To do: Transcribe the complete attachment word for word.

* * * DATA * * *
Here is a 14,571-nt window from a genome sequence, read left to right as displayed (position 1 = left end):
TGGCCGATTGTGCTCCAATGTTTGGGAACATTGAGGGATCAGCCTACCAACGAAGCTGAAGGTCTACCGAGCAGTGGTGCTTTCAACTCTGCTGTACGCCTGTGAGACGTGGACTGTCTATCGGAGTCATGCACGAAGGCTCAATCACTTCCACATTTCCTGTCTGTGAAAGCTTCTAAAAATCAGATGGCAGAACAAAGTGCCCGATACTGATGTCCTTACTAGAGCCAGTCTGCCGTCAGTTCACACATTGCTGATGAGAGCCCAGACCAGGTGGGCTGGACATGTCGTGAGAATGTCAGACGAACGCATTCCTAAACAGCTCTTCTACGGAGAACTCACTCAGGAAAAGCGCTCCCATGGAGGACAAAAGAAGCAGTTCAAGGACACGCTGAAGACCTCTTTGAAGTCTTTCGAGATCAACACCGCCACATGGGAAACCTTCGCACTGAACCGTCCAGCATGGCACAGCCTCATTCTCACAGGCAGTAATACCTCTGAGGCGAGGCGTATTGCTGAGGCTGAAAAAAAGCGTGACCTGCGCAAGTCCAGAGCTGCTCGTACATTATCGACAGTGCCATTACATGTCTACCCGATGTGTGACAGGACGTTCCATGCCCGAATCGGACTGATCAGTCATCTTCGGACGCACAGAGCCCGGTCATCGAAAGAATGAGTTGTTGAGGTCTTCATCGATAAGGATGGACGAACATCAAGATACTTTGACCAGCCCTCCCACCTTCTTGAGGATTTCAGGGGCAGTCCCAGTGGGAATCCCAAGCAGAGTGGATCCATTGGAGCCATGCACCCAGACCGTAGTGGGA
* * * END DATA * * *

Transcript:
Here is a 14,571-nt window from a genome sequence, read left to right as displayed (position 1 = left end):
TGGCCGATTGTGCTCCAATGTTTGGGAACATTGAGGGATCAGCCTACCAACGAAGCTGAAGGTCTACCGAGCAGTGGTGCTTTCAACTCTGCTGTACGCCTGTGAGACGTGGACTGTCTATCGGAGTCATGCACGAAGGCTCAATCACTTCCACATTTCCTGTCTGTGAAAGCTTCTAAAAATCAGATGGCAGAACAAAGTGCCCGATACTGATGTCCTTACTAGAGCCAGTCTGCCGTCAGTTCACACATTGCTGATGAGAGCCCAGACCAGGTGGGCTGGACATGTCGTGAGAATGTCAGACGAACGCATTCCTAAACAGCTCTTCTACGGAGAACTCACTCAGGAAAAGCGCTCCCATGGAGGACAAAAGAAGCAGTTCAAGGACACGCTGAAGACCTCTTTGAAGTCTTTCGAGATCAACACCGCCACATGGGAAACCTTCGCACTGAACCGTCCAGCATGGCACAGCCTCATTCTCACAGGCAGTAATACCTCTGAGGCGAGGCGTATTGCTGAGGCTGAAAAAAAGCGTGACCTGCGCAAGTCCAGAGCTGCTCGTACATTATCGACAGTGCCATTACATGTCTACCCGATGTGTGACAGGACGTTCCATGCCCGAATCGGACTGATCAGTCATCTTCGGACGCACAGAGCCCGGTCATCGAAAGAATGAGTTGTTGAGGTCTTCATCGATAAGGATGGACGAACATCAAGATACTTTGACCAGCCCTCCCACCTTCTTGAGGATTTCAGGGGCAGTCCCAGTGGGAATCCCAAGCAGAGTGGATCCATTGGAGCCATGCACCCAGACCGTAGTGGGA